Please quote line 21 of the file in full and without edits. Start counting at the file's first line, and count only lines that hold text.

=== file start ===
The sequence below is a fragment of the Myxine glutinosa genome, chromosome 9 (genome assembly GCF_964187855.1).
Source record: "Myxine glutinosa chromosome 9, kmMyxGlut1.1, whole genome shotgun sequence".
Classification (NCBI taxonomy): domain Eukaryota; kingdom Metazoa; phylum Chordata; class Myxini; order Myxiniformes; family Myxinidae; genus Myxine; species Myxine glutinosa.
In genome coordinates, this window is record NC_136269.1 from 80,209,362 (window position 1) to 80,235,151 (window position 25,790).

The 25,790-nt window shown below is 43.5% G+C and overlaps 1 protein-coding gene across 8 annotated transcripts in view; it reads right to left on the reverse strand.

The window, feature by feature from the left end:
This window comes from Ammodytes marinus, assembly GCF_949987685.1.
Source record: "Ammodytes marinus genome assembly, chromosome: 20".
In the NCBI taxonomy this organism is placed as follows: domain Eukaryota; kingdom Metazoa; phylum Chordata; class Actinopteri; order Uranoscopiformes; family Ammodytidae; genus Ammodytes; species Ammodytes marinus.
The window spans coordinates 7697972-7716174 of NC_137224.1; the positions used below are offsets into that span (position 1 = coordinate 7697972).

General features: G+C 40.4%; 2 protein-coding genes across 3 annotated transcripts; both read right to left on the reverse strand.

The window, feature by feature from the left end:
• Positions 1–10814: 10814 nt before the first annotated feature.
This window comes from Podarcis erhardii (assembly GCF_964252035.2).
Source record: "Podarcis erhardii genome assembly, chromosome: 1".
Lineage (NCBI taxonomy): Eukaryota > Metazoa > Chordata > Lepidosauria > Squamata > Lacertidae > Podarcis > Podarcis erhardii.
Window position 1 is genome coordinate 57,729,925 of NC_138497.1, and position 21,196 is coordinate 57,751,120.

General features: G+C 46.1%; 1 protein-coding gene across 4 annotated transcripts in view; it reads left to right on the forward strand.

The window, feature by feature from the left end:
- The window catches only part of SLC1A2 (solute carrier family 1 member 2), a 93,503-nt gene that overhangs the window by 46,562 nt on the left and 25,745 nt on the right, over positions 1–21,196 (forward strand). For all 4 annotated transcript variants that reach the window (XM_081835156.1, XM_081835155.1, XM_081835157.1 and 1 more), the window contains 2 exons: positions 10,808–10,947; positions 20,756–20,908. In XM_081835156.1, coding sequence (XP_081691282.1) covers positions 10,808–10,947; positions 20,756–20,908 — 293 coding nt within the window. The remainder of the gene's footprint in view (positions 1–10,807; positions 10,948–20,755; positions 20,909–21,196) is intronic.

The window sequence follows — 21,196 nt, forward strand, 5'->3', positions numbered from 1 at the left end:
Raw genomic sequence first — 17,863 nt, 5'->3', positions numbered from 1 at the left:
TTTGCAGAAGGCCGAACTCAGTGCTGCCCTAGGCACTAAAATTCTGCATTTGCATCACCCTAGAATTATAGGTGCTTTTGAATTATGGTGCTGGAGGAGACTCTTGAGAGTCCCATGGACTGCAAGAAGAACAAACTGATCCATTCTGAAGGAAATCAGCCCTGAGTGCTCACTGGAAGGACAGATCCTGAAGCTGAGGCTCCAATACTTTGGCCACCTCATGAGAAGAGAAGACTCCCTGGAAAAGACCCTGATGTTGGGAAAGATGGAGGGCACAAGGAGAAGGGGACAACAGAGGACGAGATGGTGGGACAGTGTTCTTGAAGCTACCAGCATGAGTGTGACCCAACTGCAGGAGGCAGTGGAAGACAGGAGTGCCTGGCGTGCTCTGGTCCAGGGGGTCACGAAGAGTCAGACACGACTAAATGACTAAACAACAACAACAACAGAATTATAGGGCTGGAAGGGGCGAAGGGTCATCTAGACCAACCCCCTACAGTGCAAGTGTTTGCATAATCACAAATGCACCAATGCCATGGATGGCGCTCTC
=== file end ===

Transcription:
The window sequence follows — 21,196 nt, forward strand, 5'->3', positions numbered from 1 at the left end: